26 Comments and discussion on "Monday, 5 October 2015"

  1. nick says:

    Oh I want one, but I’ve got spending in the pipeline already, and have been dithering over whether or not to do it. It’s a great bargain, and I love bargains….


  2. Dave says:

    My wife already thinks I am a crazy prepper and she hasn’t seen the 100 pack of Oral Rehydration Salts in the basement. Now I only have a month to come up for an explanation for a huge pack of seeds.

  3. Robert Bruce Thompson says:

    Well, you could make your own, but I’ll warn you that the cost of the actual seed is the least of it. There’s a ton of work involved. Once I finalize the kit contents, I’ll post specific types and amounts, so you could go from there.

    I’ve looked at a couple of dozen commercial seed kits. There are a couple of decent ones, but they’re quite expensive, as in several hundred dollars. They also have many more seed types than anyone needs, which will lead to a lack of focus.

    Most of the commercial kits provide few details. It’s pretty typical for a line item to read something like “Beans, Lima, 100 seeds” or even just “Beans, 100 seeds”. Many of the kits include stupid combinations, like several varieties of tomato, which will cross-pollinate and make it impossible to save seeds that breed true. Quite a few of the kits include only long-day variants of onion, which simply won’t work for people below about 30 or 35 degrees latitude. And so on. Geez, I dithered about including Stevia, because it’s so fragile in even temperate latitudes. It really wants a climate no colder than southern Florida, but I decided to include it because of its value as a sweetener. It can be grown even in the far north if you pot it indoors.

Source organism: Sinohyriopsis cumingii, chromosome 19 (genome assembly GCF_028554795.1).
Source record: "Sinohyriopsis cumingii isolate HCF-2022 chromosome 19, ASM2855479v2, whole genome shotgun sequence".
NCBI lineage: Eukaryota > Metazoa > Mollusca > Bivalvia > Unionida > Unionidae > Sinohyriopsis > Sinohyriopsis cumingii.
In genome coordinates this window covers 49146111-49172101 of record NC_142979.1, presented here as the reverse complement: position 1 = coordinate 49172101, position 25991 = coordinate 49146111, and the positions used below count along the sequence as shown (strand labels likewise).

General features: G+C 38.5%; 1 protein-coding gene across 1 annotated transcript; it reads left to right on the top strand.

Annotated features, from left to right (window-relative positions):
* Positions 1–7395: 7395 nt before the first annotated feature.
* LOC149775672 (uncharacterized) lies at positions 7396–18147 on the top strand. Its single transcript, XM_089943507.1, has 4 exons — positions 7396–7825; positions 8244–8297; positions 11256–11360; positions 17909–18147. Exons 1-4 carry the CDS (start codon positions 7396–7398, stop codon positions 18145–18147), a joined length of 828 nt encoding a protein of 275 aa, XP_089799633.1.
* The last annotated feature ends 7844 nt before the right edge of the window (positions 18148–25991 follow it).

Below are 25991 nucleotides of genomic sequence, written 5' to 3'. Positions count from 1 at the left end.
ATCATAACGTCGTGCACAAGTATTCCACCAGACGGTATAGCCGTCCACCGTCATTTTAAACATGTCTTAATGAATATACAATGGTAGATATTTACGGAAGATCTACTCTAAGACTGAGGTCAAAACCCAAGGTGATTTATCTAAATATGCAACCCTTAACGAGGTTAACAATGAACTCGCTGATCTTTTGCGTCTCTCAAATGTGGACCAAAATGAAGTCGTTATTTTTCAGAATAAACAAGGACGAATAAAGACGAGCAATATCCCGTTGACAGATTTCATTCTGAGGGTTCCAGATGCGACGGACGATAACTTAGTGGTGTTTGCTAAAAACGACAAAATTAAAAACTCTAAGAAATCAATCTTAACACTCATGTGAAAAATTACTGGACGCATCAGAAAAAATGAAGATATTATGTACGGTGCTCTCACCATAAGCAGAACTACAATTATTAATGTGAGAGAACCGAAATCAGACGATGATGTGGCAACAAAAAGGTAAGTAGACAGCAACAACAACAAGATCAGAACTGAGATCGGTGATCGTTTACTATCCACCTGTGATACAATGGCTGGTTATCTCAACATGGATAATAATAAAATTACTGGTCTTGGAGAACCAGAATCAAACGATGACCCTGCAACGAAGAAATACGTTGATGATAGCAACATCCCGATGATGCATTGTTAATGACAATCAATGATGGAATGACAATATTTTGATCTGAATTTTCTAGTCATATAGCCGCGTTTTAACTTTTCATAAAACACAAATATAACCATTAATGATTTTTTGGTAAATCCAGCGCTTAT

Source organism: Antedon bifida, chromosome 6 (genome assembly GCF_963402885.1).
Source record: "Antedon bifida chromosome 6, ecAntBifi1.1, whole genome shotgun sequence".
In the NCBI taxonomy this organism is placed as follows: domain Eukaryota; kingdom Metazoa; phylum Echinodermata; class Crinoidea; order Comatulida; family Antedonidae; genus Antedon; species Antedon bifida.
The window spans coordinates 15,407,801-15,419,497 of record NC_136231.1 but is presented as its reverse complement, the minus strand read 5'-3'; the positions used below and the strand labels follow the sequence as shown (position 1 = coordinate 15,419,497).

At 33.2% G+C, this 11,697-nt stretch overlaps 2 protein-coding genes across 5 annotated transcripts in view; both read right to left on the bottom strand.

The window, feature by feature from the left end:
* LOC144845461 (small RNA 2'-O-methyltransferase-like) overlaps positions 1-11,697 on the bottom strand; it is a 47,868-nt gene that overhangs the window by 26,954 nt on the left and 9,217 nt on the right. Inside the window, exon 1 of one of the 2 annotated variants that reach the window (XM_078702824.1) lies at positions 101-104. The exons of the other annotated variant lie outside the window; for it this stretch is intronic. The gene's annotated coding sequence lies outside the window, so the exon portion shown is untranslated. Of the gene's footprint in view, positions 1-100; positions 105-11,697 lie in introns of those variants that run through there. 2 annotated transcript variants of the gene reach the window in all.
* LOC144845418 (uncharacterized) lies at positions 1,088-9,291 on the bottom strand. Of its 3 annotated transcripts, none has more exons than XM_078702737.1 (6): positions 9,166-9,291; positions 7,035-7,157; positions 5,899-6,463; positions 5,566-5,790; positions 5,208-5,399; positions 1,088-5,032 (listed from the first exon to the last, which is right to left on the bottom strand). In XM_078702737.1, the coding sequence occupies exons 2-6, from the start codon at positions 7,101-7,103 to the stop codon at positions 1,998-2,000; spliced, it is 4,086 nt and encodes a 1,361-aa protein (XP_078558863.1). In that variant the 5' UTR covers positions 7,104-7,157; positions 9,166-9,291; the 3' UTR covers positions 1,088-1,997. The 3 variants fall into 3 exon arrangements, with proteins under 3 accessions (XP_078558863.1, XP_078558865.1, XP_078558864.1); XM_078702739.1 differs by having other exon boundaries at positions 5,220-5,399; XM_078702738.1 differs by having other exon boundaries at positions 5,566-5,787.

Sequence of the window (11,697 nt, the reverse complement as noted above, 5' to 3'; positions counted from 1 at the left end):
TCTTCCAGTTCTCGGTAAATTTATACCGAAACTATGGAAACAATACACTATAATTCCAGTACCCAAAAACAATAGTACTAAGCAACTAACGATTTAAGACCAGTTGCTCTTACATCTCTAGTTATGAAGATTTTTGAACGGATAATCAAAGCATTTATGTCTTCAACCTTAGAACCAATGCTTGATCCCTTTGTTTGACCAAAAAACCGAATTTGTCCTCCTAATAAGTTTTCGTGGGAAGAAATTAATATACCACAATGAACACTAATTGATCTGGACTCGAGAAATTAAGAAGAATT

4. nick says:

    I’m sure that, like any package deal, there will be stuff some people find superfluous.

    I already have most of the herbs we use in the garden, and lots of seed packs, but any comprehensive pack should include them anyway.

    Stevia is something I’d never grow, because I think the taste is disgusting. But I see the value of plant based sweetener.

    There are other considerations for your garden, especially if you have limited ‘in the ground’ space. Peppers and tomatoes do well in pots, so this fall, I’ll be moving them from my beds to pots. That will free up bed space for other veg. Anything that will do well in containers, I’ll be putting in containers.


  5. nick says:

    Don’t know quite why this makes me smile, but it does. Maybe it’s the smug bast@rds getting a taste of the common man? Perhaps Mms. Guillotine is not far behind?